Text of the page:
Fringe (Sky1, 10pm) Season 2 of the popular US sci-fi drama, starring Anna Torv, Joshua Jackson & John Noble.

Saturday, 26 September 2009

Weekend Break

There will be no blog updates today or tomorrow, meaning my scheduled reviews of Fringe, Peep Show, Merlin, Strictly Come Dancing and (possibly) Harper's Island will be delayed. Considering the amount of new TV around right now, don't be surprised if this has a knock-on effect throughout next week as I catch-up, so I ask for your patience.

The reason for this disruption? Well, I'm off on a weekend trip to Pinewood Studios, so if I see anyone famous I'll try and take a photo. It's not that likely, because security's tighter than a miserly duck's arse (so I don't think cameras are even allowed), but I'll apparently be drinking in a pub frequented by film stars. So maybe Daniel Craig will drop in for a swift pint and I'll manage to surrepticiously snap him...

Friday, 25 September 2009

Box Office Charts: w/e 25 September 2009

Cloudy With A Chance Of Box Office

In the US: CGI animation CLOUDY WITH A CHANCE OF MEATBALLS has come out of nowhere to take #1 with a decent $30m (helped by the expensive IMAC 3D tickets)... Matt Damon's comedy-drama THE INFORMANT! is at #2, but with a very disappointing $10m... Jennifer Aniston rom-com LOVE HAPPENS flops with just $8m at #4... but the biggest bomb was dropped by horror-comedy JENNIFER'S BODY, starring Megan Fox, which has a nightmare to open at #5 with just $6m, making many people doubt the talent of its Oscar-winning writer Diablo Cody...


(-) 1. Cloudy With A Chance Of Meatballs $30.3m
(-) 2. The Informant! $10.5m
(1) 3. I Can Do Bad All By Myself $9.88m
(-) 4. Love Happens $8.06m
(-) 5. Jennifer's Body $6.87m
(2) 6. 9 $5.56m
(3) 7. Inglourious Basterds $3.82m
(4) 8. All About Steven $3.37m
(6) 9. Sorority Row $2.5m
(5) 10. The Final Destination $2.39m

In the UK: Likewise, in the UK most cinemagoers see CLOUDY WITH A CHANCE OF MEATBALLS, which grabs #1 with £1.5m, but compared to other CGI cartoons that's not too great, possibly because it's based on a book that's not really known here... GAMER fares better in the UK despite terrible reviews, opening at #3 with just over half a million... but there's bad news for football hooligan drama THE FIRM, which debuts at #9 with only £310,000... and Sam Mendes drama AWAY WE GO is a total turkey with just £250,000 to sneak into the top 10 at #10...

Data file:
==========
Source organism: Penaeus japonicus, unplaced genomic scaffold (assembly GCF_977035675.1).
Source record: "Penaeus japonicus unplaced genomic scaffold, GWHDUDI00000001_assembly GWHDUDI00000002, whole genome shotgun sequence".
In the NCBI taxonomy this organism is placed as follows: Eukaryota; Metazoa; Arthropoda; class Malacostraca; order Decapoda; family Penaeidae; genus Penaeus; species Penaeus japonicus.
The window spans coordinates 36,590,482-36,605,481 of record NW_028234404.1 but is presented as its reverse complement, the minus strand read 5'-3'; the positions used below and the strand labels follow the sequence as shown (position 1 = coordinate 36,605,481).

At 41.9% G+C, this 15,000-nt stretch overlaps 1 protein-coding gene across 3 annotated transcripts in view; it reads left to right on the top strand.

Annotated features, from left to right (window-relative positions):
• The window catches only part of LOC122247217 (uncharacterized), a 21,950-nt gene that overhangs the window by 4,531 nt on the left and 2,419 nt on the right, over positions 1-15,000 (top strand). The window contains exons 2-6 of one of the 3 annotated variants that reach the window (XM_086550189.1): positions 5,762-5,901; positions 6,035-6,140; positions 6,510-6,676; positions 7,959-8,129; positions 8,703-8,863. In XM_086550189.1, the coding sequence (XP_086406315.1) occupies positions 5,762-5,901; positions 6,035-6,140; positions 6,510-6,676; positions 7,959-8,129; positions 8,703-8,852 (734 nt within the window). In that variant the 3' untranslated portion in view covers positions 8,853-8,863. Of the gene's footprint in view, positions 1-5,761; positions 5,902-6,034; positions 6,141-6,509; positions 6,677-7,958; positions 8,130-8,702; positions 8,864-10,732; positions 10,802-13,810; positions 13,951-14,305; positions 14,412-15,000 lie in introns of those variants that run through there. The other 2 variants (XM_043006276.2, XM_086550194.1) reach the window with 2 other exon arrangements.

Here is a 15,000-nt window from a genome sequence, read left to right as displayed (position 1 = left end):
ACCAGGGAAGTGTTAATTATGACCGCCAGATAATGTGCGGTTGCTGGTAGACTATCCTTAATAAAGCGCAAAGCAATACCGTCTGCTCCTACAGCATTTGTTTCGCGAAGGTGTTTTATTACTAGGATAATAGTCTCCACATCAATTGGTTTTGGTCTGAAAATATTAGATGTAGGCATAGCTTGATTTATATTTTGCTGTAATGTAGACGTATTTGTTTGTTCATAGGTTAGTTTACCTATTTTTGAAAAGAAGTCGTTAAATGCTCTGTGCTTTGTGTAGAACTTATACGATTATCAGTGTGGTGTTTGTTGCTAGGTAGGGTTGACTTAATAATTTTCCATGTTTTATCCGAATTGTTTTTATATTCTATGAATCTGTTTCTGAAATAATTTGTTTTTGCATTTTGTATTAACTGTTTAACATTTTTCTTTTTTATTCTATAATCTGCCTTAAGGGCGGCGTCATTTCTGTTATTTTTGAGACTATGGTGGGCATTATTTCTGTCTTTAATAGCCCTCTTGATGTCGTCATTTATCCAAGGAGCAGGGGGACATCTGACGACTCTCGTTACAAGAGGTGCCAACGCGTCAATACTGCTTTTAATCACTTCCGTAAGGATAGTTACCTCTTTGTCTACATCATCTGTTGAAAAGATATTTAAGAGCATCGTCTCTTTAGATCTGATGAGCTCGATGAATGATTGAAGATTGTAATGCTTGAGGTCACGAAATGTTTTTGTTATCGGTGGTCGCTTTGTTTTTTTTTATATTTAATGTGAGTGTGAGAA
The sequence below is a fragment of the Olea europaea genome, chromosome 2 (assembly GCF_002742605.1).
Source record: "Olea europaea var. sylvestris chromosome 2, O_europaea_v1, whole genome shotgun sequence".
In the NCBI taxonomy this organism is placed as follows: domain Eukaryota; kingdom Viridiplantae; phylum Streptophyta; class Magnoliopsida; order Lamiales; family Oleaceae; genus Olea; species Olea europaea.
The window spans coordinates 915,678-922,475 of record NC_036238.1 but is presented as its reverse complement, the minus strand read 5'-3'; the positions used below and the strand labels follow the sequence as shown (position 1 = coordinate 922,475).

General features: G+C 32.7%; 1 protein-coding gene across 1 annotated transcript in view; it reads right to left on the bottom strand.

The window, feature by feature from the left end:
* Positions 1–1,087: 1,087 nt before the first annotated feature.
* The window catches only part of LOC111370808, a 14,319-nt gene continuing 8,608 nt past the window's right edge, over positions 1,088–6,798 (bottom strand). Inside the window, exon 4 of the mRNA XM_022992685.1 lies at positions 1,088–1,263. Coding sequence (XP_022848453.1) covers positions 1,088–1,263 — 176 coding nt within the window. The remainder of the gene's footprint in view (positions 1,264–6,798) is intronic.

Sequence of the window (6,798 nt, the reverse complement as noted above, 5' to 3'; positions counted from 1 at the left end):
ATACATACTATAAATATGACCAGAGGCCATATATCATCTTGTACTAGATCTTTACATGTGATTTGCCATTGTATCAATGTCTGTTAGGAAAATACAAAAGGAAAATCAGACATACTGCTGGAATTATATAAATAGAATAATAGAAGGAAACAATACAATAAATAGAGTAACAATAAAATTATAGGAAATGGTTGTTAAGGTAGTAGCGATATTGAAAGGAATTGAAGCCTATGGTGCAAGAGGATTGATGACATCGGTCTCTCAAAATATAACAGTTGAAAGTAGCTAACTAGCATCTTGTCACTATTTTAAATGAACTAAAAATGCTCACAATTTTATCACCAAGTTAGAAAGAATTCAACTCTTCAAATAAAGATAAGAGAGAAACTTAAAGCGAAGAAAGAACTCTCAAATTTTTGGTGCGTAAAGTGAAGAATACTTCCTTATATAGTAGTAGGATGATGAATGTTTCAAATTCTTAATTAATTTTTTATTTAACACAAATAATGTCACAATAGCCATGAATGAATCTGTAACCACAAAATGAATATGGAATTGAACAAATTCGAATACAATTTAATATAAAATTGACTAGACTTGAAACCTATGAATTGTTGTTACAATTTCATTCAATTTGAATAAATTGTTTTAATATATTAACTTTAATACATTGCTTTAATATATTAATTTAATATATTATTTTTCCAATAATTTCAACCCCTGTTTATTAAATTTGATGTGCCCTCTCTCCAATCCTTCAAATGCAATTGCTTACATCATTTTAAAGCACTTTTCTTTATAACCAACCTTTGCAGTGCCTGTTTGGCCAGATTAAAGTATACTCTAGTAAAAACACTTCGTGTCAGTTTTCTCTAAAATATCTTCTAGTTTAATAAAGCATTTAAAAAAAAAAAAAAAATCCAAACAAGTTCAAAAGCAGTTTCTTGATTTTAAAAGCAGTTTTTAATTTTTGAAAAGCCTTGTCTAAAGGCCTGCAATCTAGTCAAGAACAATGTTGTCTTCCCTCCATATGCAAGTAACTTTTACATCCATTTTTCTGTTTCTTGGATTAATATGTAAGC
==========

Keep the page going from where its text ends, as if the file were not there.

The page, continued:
(-) 1. Cloudy With A Chance Of Meatballs £1.5m
(1) 2. District 9 £810k
(-) 3. Gamer £641k
(5) 4. (500) Days Of Summer £511k
(2) 5. The Final Destination £485k
(3) 6. Dorian Gray £436k
(6) 7. Julie & Julia £389k
(4) 8. Sorority Row £347k
(-) 9. The Firm £310k
(-) 10. Away We Go £250k



Biopic drama. English naturalist Charles Darwin struggles to find a balance between his revolutionary theories on evolution and the relationship with religious wife, whose faith contradicts his work.
Director: Jon Amiel Starring: Paul Bettany, Jennifer Connelly, Jeremy Northam, Benedict Cumberbatch, Toby Jones & Jim Carter.
Tomatometer: 60% (Fresh; based on 20 reviews)


Musical drama. An updated version of the 1980 musical, which centered on the students of the New York Academy of Performing Arts.
Director: Kevin Tancharoen Starring: Naturi Naughton, Kay Panabaker, Anna Maria Perez de Tagle, Kelsey Grammer, Megan Mullally, Bebe Neuwirth & Charles S. Dutton
Tomatometer: 29% (Rotten; based on 55 reviews)


Music drama. A Los Angeles journalist befriends a homeless Julliard-trained musician, while looking for a new article for the paper.
Director: Joe Wright Starring: Robert Downey Jr, Jamie Foxx, Catherine Keener, Tom Hollander, Nelsan Ellis, Rachael Harris & Stephen Root
Tomatometer: 55% (Fresh; based on 173 reviews) "Though it features strong performances by its lead players, a lack of narrative focus prevents The Soloist from hitting its mark."


Sci-fi action. Set in a futuristic world where humans live in isolation and interact through surrogate robots, a cop is forced to leave his home for the first time in years in order to investigate the murders of others' surrogates.
Director: Jonathan Mostow Starring: Bruce Willis, Radha Mitchell, Rosamund Pike, James Cromwell & Ving Rhames
Tomatometer: 42% (Rotten; based on 36 reviews)

Fearne & Greg: saviours of Radio 1's daytime?

Radio 1 had a rare shake-up of its daytime schedule this week, with Jo Whiley and Edith Bowman both shunted to weekends and replaced by Fearne Cotton (10-1pm) and Greg James (1-4pm). So, after their first week on-air, how did Fearne and Greg fare?